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League One

Johnsons have no time for sentiment

15 April 2013

Yeovil manager Gary Johnson believes the harsh realities of the season run-in will override any sentiment when he takes on his son's Oldham side at Boundary Park on Tuesday.

Lee Johnson, who played under his father at Bristol City and with the Glovers, became the Football League's youngest manager at just 31 when charged with the task of guiding Latics to npower League One safety last month.

It is only the second such showdown in English football history - Bill Dodgin led Bristol Rovers against son Bill Jnr's Fulham on the first of five occasions in the 1969/70 season - but with Yeovil chasing automatic promotion and Oldham having edged away from the bottom three thanks, pleasantries will be saved for a family meal at Lee's new house in Cheshire on Wednesday.

"We are both fighting for our respective towns, directors, supporters and players so there is a lot resting on both our shoulders," said Gary Johnson. "There cannot be any favours, too much rests on each of our clubs getting the three points. The ideal scenario would be that eventually we get promoted and they stay in the division."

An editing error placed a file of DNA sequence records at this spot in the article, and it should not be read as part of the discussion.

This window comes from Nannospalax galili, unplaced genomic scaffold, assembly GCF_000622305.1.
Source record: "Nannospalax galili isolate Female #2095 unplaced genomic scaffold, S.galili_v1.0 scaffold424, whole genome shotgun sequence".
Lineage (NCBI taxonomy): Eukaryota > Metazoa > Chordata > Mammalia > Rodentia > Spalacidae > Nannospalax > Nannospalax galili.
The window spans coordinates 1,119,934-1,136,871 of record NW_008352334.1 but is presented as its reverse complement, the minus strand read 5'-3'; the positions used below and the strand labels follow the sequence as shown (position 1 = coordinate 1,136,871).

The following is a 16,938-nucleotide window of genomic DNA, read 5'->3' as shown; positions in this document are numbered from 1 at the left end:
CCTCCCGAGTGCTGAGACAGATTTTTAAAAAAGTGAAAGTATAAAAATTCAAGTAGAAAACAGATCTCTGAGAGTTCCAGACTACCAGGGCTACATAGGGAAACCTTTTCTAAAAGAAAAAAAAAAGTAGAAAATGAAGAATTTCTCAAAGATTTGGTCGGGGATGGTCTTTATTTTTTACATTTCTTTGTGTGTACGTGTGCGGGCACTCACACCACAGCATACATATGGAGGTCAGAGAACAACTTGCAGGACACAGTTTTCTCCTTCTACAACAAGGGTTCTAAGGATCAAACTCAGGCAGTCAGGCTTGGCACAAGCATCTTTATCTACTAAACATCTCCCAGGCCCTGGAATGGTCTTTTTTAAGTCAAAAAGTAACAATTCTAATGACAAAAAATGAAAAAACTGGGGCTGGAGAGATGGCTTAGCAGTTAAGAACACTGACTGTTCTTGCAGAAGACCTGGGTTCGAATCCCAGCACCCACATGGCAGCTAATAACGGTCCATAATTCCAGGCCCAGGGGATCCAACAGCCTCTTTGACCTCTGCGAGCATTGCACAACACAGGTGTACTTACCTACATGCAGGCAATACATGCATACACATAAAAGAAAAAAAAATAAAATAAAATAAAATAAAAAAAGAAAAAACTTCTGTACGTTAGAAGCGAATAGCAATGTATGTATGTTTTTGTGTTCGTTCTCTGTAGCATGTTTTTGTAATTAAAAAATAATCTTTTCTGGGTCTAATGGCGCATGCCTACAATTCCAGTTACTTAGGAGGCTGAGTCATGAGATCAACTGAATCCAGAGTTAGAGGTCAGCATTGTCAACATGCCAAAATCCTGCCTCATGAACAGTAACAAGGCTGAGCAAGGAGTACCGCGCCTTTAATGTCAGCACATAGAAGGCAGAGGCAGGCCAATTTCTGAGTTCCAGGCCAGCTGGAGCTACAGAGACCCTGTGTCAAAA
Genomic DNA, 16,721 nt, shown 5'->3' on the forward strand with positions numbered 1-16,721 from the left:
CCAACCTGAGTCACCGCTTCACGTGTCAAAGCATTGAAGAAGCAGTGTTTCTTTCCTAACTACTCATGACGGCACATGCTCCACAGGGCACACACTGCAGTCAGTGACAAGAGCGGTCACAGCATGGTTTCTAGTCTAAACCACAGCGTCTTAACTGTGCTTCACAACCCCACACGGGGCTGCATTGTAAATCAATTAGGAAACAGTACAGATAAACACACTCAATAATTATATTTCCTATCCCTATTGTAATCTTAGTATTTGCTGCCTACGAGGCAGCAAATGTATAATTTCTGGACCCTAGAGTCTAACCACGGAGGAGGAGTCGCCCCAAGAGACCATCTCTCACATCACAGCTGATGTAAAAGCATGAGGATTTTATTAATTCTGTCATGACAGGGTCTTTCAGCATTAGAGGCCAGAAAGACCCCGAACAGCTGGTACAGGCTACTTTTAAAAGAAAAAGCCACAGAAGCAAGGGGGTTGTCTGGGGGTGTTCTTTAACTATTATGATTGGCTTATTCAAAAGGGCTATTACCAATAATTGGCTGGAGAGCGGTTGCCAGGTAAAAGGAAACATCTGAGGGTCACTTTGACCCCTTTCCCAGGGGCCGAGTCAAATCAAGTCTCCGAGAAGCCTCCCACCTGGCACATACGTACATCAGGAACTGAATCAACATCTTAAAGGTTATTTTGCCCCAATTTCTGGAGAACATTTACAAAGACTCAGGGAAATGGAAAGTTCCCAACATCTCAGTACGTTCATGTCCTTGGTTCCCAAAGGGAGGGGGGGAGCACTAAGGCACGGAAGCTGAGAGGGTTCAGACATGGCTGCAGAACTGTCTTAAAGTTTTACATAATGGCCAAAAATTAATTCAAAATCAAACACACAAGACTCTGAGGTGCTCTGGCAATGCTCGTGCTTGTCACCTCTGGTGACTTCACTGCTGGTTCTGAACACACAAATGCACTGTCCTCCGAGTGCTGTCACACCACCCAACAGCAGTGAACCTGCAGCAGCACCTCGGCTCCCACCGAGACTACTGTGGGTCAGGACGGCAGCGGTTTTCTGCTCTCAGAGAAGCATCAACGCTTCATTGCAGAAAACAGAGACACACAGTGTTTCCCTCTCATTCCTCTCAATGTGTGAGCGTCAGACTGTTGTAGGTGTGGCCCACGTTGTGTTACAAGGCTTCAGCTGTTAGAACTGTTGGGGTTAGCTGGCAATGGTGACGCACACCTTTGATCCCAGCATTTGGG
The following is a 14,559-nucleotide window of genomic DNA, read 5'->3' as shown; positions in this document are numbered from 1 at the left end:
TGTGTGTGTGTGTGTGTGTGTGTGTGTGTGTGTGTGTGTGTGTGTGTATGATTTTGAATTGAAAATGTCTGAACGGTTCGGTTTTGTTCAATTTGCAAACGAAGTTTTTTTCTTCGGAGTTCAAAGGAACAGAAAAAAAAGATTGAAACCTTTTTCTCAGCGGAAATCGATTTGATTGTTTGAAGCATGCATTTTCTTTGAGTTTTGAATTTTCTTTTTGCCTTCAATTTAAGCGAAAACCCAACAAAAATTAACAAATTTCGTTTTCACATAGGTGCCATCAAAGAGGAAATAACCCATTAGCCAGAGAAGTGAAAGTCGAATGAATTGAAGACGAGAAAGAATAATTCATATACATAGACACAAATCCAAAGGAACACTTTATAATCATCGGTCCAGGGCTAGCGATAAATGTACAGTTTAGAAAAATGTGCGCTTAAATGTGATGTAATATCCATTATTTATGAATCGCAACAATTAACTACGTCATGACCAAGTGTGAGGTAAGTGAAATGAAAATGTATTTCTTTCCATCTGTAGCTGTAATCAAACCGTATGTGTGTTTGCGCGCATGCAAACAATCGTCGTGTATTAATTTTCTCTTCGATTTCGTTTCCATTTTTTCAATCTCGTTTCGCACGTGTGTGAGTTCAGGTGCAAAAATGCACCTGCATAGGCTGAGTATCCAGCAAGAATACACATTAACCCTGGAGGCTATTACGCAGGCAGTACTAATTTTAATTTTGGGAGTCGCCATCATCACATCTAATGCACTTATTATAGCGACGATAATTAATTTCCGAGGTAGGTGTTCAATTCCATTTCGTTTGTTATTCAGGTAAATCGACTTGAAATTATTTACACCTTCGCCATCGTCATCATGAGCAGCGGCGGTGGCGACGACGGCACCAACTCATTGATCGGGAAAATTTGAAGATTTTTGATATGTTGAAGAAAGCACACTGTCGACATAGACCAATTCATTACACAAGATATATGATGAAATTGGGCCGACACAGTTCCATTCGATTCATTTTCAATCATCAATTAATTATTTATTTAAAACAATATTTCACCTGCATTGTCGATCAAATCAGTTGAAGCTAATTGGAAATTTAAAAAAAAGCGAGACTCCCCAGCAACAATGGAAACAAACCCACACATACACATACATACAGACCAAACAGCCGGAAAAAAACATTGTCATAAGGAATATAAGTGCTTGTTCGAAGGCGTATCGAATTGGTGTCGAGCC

The 57-year-old former Northampton and Peterborough boss concedes his son's first managerial role comes as no surprise.

"He was always destined for management because he has grown up in that environment since he was really young," he explained. "I would be picking my team on a Friday night and, as a nine or 10-year-old, he had his opinion. He'd come to all the games and chuck his opinion in.

"I was a competitive Dad and it will probably keep him in good stead for this job where everyone is going to be competitive. I am sure all that has helped over the years and hopefully he has grown up humble as well as competitive."

Ahead of competing as equals, Lee Johnson revealed a telephone conversation with his father this weekend caused him to recall a youthful indiscretion.

"We had a conversation over the weekend and it was very cagey - probably the most cagey since I ran away from home once when I was nine," he said. "Of course it's difficult because we both want each other to do well.

"We were so pleased for each other with the results over the weekend but, at the same time, we couldn't really give away too much. So it was a bit of an awkward one but, certainly, once the game's over it will be back to normal."

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